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Three years on, the euphoria surrounding South Sudan’s independence has ebbed away as the country slides deeper into civil war, writes Luke Patey.

On 9 july 2011, thousands gathered at Freedom Square in Juba to celebrate the birth of the world’s newest country, South Sudan. After nearly a half-century of civil war with Sudan, and the loss of 2 million lives, the South Sudanese were finally free to shape their own future.

“Now that we have obtained the proverbial political kingdom,” said Salva Kiir Mayardit, South Sudan’s president and leader of the ruling Sudan People’s Liberation Movement (SPLM). “We are called upon to do what it takes to sustain a sovereign nation.”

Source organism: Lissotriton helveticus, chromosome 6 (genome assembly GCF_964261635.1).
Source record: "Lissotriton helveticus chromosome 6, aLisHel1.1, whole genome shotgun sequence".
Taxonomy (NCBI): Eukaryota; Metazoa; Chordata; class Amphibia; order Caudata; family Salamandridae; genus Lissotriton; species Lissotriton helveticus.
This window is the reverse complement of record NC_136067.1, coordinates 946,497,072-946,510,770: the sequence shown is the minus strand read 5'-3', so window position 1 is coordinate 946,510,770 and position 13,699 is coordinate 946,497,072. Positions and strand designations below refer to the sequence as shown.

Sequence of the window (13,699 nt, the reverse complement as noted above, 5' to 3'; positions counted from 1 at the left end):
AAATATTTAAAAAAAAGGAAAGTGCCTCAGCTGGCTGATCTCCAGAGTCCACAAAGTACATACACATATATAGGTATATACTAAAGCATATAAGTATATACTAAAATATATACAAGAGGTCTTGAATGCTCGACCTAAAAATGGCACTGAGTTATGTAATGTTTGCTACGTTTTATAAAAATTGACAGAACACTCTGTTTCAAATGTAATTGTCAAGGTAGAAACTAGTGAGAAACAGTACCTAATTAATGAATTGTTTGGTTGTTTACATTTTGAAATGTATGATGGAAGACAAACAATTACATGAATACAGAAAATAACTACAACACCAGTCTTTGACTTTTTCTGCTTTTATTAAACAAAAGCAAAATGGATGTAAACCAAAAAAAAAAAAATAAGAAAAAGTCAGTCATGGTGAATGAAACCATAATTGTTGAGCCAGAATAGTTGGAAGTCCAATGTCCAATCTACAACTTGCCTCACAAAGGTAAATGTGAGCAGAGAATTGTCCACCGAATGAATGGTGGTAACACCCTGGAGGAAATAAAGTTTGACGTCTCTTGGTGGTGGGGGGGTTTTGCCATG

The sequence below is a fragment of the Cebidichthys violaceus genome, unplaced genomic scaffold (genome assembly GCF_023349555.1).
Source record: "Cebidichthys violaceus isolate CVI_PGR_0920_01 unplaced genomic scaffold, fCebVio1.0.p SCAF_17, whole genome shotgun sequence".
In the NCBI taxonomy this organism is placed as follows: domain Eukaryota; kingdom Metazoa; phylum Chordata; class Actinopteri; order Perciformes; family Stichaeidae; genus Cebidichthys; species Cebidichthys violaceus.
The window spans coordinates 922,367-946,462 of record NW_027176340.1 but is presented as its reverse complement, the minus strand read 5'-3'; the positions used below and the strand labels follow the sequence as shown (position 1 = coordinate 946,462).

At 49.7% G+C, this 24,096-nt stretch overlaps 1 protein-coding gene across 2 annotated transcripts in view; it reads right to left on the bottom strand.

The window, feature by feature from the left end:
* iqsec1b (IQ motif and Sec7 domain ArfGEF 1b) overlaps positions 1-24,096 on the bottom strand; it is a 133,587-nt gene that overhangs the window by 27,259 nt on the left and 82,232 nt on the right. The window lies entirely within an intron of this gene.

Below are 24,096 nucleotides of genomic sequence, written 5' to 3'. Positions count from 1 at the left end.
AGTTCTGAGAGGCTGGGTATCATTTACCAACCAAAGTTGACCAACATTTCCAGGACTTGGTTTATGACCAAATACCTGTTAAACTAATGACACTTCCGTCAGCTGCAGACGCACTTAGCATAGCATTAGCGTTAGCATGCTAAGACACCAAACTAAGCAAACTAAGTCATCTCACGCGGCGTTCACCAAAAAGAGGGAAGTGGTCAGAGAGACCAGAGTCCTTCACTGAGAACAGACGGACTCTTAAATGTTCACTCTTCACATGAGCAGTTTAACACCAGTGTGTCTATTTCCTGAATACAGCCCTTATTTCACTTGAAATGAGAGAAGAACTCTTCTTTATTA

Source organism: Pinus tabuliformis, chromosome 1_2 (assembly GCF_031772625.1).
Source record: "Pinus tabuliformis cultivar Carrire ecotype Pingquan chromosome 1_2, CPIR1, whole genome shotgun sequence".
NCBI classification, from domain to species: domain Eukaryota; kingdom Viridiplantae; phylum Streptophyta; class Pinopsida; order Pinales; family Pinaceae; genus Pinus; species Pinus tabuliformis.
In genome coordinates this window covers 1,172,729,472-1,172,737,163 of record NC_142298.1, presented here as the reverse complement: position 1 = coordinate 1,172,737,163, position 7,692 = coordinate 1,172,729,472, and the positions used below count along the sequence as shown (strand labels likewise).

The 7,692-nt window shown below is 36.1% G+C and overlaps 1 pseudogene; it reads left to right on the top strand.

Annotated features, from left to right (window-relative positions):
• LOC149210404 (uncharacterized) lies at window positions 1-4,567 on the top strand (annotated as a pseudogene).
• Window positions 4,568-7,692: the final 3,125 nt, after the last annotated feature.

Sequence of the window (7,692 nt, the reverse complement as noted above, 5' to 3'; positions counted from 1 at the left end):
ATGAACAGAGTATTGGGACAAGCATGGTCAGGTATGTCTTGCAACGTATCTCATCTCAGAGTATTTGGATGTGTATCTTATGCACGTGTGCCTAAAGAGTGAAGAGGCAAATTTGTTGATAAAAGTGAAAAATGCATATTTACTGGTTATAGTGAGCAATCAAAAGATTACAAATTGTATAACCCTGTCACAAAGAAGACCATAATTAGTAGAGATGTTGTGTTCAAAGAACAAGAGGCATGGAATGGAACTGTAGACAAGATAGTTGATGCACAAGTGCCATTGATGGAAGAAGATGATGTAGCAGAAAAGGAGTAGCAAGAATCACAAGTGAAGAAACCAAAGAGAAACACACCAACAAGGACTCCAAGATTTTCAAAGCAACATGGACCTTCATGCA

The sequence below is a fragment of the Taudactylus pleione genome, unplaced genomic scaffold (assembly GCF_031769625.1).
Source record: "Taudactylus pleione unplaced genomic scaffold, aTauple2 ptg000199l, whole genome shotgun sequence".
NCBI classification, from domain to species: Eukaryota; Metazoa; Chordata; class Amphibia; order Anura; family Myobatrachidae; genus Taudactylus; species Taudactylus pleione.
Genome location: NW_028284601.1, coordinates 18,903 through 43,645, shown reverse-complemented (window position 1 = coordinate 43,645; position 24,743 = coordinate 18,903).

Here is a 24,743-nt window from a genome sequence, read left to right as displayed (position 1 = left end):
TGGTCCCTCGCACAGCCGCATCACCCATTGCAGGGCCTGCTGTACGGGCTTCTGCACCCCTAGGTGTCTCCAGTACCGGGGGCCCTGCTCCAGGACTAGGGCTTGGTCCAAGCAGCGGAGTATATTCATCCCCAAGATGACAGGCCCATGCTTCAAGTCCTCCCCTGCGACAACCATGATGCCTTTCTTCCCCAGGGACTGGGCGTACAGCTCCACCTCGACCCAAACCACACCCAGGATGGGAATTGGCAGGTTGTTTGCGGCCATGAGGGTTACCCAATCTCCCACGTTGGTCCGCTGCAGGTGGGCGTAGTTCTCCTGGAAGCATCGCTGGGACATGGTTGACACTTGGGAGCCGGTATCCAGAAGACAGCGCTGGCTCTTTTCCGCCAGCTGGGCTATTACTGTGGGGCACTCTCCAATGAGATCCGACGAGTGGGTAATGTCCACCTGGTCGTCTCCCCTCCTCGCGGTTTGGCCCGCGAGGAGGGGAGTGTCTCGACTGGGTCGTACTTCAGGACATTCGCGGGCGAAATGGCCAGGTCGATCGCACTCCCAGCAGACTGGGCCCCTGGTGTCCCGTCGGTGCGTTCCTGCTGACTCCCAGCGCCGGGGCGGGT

Kiir sought to use South Sudan’s oil wealth to attract foreign investors and spur development of the new country. The plan was first laid out by South Sudan’s late founding father, Dr John Garang De Mabior, who saw oil as a means to unleash South Sudan’s agriculture potential and extract the young country from poverty. But South Sudan’s oil dream has yet to be realised.

Read the rest of the article at Petroleum Economist

Photo credit: UNAMID Photo via photopin cc